Dragging criminals out of politics - Editorial

We were both happy and sad to hear of Thursday’s landmark ruling by the Indian Supreme Court which independent democracy analysts see as a major step towards cleaning up Indian politics which is beset by corruption and crime.

Happy, because the Supreme Court has helped India to take a giant leap towards a more vibrant democracy where a criminal cannot be a politician who does not serve but abuses his power and plunders the wealth of the country and the people.

We are sad because such a major step towards cleaning up the quality of politicians and politics cannot and will not be taken in Sri Lanka because the independence of the judiciary has virtually being destroyed specially after the illegal impeachment of Chief Justice 43, Shirani Bandaranayake.

The Indian SC known to be powerfully proactive in recent years regarding matters involving social justice, has ruled that members of the Lok Sabha and State Legislative Assembly members who are convicted of serious crimes will be removed from office.

It ruled that members of the Federal and Local Assemblies would be barred from elections if found guilty of offences carrying a jail term of at least two years. More than 150 members in the 543-seat lower house of the Lok Sabha are said to be facing criminal charges.

The Association for Democratic Reforms, an election watchdog, said across India there were 1,460 Lok Sabha or State Assembly members who were facing criminal charges. The figures were based on information provided by politicians to the Elections Commission before submitting themselves to the electorate. The figures show that 15 members face at least one murder charge.

 Until now Indian politicians convicted of crimes had kept their jobs while pursuing appeals which can go on for years. But India’s SC ruled that such moves would no longer be allowed, striking down Section 8(4) of the Representation of the Peoples Act. The judges made clear that disqualification from office would take place from the date of conviction.

“If a convicted person has no right to vote, he has no right to contest,” Judges A.K. Patnaik and S.J. Mukhopadhyay ruled.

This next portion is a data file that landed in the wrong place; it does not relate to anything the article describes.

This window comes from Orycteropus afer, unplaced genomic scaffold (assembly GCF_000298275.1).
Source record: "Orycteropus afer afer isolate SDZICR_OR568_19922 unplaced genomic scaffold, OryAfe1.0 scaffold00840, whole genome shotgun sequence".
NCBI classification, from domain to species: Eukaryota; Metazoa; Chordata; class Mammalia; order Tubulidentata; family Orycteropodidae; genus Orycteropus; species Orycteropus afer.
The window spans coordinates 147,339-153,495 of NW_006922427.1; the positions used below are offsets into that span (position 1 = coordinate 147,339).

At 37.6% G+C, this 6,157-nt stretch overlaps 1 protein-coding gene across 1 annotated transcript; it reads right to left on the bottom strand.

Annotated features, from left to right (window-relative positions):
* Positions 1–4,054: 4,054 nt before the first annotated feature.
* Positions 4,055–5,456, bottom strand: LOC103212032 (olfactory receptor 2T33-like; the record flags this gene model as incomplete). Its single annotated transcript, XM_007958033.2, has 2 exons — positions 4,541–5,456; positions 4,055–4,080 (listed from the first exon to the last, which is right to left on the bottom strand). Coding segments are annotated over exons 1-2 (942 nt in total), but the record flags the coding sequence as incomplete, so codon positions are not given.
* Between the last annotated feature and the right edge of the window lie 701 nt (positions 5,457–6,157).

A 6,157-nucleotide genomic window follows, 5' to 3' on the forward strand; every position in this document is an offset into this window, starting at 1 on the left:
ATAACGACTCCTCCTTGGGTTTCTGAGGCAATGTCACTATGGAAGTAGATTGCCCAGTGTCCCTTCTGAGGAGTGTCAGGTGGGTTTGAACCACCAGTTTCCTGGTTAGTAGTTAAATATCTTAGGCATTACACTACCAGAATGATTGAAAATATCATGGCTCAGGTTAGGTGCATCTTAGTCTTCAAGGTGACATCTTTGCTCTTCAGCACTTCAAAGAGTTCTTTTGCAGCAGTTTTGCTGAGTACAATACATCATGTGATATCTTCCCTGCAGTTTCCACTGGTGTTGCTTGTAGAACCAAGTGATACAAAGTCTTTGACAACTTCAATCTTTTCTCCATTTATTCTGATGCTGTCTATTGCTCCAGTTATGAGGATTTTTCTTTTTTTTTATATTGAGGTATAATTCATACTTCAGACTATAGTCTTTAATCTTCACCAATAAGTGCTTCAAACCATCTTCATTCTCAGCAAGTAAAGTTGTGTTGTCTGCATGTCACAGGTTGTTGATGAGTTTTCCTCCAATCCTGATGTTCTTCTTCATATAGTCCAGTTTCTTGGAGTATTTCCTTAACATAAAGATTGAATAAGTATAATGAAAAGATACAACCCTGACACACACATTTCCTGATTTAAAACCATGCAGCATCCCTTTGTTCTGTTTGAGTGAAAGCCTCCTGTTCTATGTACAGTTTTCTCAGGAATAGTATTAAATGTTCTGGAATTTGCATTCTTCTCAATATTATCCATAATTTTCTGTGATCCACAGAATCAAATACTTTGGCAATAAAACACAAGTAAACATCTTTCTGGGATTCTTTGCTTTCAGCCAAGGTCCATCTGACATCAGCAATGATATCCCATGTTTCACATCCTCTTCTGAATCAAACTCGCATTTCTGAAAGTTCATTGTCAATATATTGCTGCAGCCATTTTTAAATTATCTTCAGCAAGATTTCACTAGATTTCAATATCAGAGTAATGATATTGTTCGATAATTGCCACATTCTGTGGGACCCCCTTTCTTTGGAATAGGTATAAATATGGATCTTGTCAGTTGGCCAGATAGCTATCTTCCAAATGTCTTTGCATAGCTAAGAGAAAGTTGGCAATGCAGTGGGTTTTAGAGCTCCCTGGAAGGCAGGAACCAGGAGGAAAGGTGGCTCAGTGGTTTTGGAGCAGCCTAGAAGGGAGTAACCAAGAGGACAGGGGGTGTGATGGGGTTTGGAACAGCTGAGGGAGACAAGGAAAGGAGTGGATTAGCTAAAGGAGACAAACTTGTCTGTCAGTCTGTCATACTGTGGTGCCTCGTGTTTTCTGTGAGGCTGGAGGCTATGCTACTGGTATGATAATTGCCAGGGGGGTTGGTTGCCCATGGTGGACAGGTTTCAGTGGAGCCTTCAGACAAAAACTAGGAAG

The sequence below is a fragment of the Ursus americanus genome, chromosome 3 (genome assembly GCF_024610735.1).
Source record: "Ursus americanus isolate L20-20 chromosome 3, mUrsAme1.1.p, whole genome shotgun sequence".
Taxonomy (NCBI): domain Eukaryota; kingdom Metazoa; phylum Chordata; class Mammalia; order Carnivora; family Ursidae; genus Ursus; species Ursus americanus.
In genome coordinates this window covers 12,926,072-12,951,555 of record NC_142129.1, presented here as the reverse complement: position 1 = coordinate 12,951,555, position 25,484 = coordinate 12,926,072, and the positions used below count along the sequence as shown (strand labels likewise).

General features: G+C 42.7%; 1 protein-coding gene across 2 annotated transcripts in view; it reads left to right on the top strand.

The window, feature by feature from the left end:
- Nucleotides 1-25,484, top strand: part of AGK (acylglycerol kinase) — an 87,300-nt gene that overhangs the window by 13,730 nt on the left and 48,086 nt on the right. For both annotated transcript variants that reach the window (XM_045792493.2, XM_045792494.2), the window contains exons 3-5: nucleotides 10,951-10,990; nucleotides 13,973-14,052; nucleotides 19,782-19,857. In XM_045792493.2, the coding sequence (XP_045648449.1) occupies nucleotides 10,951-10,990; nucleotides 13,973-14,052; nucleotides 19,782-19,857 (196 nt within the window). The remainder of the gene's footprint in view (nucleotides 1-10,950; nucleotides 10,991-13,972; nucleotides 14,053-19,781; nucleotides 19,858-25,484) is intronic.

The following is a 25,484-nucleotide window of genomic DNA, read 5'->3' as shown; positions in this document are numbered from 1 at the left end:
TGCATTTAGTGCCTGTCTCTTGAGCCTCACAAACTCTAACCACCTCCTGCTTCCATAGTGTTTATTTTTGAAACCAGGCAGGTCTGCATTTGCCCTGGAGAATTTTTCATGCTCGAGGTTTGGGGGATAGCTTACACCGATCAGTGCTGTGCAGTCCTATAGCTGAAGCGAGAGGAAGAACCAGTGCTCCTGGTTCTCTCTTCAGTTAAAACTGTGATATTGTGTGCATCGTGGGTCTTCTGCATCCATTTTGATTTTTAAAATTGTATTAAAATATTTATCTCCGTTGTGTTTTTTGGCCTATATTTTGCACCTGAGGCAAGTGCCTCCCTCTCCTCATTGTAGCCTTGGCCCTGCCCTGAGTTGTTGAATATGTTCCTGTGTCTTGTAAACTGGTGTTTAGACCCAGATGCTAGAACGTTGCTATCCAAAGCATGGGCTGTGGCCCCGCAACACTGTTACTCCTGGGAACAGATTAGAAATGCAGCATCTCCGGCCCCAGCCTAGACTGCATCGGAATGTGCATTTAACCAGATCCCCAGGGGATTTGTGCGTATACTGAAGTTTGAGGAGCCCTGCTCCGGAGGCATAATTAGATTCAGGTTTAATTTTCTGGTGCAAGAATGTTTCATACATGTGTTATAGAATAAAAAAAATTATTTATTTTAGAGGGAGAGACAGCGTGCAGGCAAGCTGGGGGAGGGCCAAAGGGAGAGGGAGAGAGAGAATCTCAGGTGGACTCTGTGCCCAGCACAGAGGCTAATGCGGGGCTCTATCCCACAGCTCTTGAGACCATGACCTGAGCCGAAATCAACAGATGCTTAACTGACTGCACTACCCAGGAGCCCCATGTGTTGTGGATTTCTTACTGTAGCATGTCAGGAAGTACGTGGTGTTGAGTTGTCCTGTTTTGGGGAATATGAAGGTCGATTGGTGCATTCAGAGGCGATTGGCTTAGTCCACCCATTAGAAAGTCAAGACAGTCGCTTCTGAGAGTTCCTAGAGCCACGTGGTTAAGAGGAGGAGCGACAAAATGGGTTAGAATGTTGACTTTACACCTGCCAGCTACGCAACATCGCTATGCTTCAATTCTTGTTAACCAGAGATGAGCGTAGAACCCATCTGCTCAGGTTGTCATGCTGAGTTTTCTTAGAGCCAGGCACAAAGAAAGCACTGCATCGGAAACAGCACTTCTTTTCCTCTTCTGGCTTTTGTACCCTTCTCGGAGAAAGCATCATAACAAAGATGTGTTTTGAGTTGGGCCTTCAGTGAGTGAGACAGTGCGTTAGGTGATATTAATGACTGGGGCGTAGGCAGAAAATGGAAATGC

The judgment will not affect lawmakers who have already filed appeals - just those convicted in future. India’s main parties officially welcomed the ruling, but the government said it was studying it and might appeal.

While India is taking important steps in its democratic journey to development, Sri Lanka is plagued by a crisis of the criminalisation of politics and the politicisation of crimes.

In recent months specially, many chairmen and other members of local councils have been charged with horrific offences while in one of the worst cases a local council member had allegedly ordered a teacher to kneel before him and her students.

Corruption and crime in Sri Lankan society and politics are worst than ever before with the enforcement of the 18th Amendment, which provides the Executive President absolute power. With a patchwork coalition put together in parliament by offering perks and privileges to some parties, the ruling UPFA of the President has absolute power in the legislature also. With media fr eedom suppressed to a large extent, an independent judiciary was the last remaining hope for democracy and refuge for the people.

But with the government acting hard and fast to destroy the independence of the judiciary and with no sign of a turnaround in that dangerous trend, Sri Lanka seems to be reaching a point of no return on the path away from democracy and entering into the perilous pits of dictatorship.

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